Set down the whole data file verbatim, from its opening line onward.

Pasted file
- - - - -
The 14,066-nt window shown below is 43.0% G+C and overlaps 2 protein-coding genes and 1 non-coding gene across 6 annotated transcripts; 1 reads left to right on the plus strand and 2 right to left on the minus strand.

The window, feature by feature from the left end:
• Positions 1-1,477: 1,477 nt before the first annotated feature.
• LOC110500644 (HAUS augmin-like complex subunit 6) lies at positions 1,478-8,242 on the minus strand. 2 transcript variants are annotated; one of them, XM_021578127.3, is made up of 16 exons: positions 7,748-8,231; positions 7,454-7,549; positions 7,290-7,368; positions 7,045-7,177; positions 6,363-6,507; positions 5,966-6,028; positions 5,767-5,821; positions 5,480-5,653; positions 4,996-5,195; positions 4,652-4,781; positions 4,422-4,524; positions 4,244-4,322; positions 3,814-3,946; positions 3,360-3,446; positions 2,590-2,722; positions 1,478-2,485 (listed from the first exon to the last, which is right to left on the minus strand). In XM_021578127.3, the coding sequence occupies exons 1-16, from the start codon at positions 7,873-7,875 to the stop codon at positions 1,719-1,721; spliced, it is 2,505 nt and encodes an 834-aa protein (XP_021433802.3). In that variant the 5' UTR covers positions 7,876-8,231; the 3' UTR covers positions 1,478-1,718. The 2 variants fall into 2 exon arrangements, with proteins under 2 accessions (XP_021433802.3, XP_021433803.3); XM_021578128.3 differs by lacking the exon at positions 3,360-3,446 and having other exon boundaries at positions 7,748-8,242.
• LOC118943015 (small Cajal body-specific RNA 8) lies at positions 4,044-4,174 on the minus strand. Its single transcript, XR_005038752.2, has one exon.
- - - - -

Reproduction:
The 14,066-nt window shown below is 43.0% G+C and overlaps 2 protein-coding genes and 1 non-coding gene across 6 annotated transcripts; 1 reads left to right on the plus strand and 2 right to left on the minus strand.

The window, feature by feature from the left end:
• Positions 1-1,477: 1,477 nt before the first annotated feature.
• LOC110500644 (HAUS augmin-like complex subunit 6) lies at positions 1,478-8,242 on the minus strand. 2 transcript variants are annotated; one of them, XM_021578127.3, is made up of 16 exons: positions 7,748-8,231; positions 7,454-7,549; positions 7,290-7,368; positions 7,045-7,177; positions 6,363-6,507; positions 5,966-6,028; positions 5,767-5,821; positions 5,480-5,653; positions 4,996-5,195; positions 4,652-4,781; positions 4,422-4,524; positions 4,244-4,322; positions 3,814-3,946; positions 3,360-3,446; positions 2,590-2,722; positions 1,478-2,485 (listed from the first exon to the last, which is right to left on the minus strand). In XM_021578127.3, the coding sequence occupies exons 1-16, from the start codon at positions 7,873-7,875 to the stop codon at positions 1,719-1,721; spliced, it is 2,505 nt and encodes an 834-aa protein (XP_021433802.3). In that variant the 5' UTR covers positions 7,876-8,231; the 3' UTR covers positions 1,478-1,718. The 2 variants fall into 2 exon arrangements, with proteins under 2 accessions (XP_021433802.3, XP_021433803.3); XM_021578128.3 differs by lacking the exon at positions 3,360-3,446 and having other exon boundaries at positions 7,748-8,242.
• LOC118943015 (small Cajal body-specific RNA 8) lies at positions 4,044-4,174 on the minus strand. Its single transcript, XR_005038752.2, has one exon.